Book Review: The Economics of Neighborly Love: Investing in Your Community’s Compassion and Capacity, by Tom Nelson

I expected there to be some overlap of between Tom Nelson’s The Economics of Neighborly Love: Investing in Your Community’s Compassion and Capacity and the arguments and jargon used by the Institute for Faith, Works, and Economics. What I did not expect was to read a book full of claims, anecdotes, and quotes with very little support for the thesis. Nelson wrote this book to encourage people to use free-market capitalism to love their neighbors with Jesus; it is written in a manner that requires the reader to already understand what he’s talking about and to already agree with it. Rather than use evidence and hard data to support claims made in the book, Nelson uses quotes from others to say the same thing, but does not quote the data and reason for what other authors have written. I certainly do not mean to imply that there is nothing good in this book-there is; but I would not recommend anyone spend money on this. Instead of writing the book, a blog post of overarching claims and a short bibliography would have been more helpful so that people may actually discover for themselves what it is Nelson desires them to understand. To that end, I would simply suggest perusing the IFWE website and reading the oft quoted When Helping Hurts: How to Alleviate Poverty without Hurting the Poorand Yourself by Steve Corbett and Brian Fikkert, which will certainly serve any reader well. I received a temporary digital copy for review from InterVarsity Press via NetGalley.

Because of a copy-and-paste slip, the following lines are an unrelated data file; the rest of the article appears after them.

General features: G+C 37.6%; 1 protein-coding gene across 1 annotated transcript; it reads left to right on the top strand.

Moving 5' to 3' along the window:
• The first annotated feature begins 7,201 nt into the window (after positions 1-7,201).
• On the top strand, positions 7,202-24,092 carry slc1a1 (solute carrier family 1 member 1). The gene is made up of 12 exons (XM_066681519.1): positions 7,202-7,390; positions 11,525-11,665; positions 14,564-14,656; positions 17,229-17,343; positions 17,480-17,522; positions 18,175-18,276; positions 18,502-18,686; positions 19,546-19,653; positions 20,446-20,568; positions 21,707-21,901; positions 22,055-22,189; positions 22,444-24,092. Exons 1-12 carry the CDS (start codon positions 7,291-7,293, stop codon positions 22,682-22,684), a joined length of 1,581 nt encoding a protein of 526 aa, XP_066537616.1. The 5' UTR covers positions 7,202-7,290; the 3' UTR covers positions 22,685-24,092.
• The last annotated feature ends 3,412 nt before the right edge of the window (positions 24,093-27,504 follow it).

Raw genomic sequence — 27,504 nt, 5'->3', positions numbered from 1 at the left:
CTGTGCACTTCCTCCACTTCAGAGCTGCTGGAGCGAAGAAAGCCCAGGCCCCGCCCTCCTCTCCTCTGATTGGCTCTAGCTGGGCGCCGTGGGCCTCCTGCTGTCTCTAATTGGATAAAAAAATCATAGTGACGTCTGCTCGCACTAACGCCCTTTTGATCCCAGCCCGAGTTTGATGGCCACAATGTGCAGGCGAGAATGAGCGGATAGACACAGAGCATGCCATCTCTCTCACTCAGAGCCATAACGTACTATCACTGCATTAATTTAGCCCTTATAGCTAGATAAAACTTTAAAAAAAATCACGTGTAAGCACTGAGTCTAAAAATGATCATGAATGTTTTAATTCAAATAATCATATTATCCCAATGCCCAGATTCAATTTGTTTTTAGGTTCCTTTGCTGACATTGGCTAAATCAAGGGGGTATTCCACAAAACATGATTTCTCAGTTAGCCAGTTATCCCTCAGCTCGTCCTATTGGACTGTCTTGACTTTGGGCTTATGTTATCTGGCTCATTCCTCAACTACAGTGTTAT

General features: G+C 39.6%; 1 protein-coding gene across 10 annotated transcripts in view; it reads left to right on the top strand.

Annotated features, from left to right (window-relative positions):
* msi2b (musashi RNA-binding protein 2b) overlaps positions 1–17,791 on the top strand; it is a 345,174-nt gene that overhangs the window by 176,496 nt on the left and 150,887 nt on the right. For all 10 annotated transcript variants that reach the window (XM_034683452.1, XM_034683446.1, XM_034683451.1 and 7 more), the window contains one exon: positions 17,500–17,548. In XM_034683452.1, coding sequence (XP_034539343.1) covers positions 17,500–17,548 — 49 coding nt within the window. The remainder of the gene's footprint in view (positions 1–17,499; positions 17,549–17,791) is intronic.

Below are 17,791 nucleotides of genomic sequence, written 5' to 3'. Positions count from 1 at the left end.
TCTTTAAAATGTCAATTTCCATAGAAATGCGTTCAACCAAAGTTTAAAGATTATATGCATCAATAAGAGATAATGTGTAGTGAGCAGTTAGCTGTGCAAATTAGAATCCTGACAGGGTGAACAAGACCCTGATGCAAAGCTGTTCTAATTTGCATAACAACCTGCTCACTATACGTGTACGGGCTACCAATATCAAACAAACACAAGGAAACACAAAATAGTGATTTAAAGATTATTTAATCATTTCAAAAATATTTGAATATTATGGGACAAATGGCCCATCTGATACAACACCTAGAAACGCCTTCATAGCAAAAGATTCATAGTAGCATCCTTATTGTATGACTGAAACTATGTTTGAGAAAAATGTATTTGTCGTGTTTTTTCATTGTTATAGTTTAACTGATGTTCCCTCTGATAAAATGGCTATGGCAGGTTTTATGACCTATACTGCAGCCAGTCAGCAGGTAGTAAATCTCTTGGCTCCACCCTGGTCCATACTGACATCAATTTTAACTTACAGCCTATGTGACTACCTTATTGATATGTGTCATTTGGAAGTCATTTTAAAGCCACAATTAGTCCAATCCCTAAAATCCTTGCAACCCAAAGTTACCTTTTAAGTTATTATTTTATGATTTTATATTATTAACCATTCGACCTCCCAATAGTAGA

Keywords: [“read”,”book”,”Nelson”]
Source: https://durough.wordpress.com/2017/10/14/book-review-the-economics…